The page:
Janitors and building cleaners typically do the following:
Janitors and building cleaners keep office buildings, schools, hospitals, retail stores, hotels, and other places clean, sanitary, and in good condition. Some only clean, while others have a wide range of duties.
In addition to keeping the inside of buildings clean and orderly, some janitors and building cleaners work outdoors, mowing lawns, sweeping walkways, and removing snow. Some workers also monitor the building’s heating and cooling system, ensuring that it functions properly.
Janitors and building cleaners use many tools and equipment. Simple cleaning tools may include mops, brooms, rakes, and shovels. Other tools may include snowblowers, floor buffers, and carpet extraction equipment.
Some janitors are responsible for repairing minor electrical or plumbing problems, such as leaky faucets.
The following are examples of types of janitors and building cleaners:
Building superintendents are responsible for maintaining residential buildings, such as apartments and condominiums. Although their duties are similar to those of other janitors, some building superintendents also help collect rent and show vacancies to potential tenants.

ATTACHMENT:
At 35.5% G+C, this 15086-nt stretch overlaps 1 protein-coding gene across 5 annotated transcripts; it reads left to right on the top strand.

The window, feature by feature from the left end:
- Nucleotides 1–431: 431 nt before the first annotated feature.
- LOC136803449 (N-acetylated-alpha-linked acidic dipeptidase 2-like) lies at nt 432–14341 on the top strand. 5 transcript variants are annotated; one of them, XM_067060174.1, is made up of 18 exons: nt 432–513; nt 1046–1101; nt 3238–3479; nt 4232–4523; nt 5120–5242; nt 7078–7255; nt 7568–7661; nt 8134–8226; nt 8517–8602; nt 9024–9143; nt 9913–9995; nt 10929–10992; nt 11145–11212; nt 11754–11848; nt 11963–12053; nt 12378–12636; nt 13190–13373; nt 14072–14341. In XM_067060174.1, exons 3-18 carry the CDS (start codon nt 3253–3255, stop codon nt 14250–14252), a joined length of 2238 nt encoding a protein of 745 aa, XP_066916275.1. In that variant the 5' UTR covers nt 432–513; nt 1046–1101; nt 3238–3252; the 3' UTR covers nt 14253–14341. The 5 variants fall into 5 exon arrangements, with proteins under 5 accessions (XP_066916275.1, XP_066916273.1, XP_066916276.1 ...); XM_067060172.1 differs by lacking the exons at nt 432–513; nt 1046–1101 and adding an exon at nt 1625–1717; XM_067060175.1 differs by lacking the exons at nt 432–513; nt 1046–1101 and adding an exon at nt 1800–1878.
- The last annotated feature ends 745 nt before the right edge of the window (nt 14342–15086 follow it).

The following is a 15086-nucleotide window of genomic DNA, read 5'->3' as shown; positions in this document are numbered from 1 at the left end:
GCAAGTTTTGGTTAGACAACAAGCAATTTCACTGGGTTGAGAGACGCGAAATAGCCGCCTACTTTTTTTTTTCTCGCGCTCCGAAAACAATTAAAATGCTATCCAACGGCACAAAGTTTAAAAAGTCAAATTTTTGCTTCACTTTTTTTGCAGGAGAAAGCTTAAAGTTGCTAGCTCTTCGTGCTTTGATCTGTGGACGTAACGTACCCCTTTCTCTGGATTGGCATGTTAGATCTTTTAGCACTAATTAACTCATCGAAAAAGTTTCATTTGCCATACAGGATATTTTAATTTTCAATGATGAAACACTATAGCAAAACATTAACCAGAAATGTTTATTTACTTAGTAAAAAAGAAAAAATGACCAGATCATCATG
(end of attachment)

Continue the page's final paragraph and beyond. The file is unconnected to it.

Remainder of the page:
Custodians are janitors or cleaning workers who typically maintain institutional facilities, such as public schools and hospitals.
Janitors and building cleaners do not need any formal educational credential. However, high school courses in shop can be helpful for jobs involving repair work.
Although not required, certification is available through the Building Service Contractors Association International, the IEHA (formerly International Executive Housekeepers Association), and ISSA—The International Sanitary Supply Association. Certification can demonstrate competence and may make applicants more appealing to employers.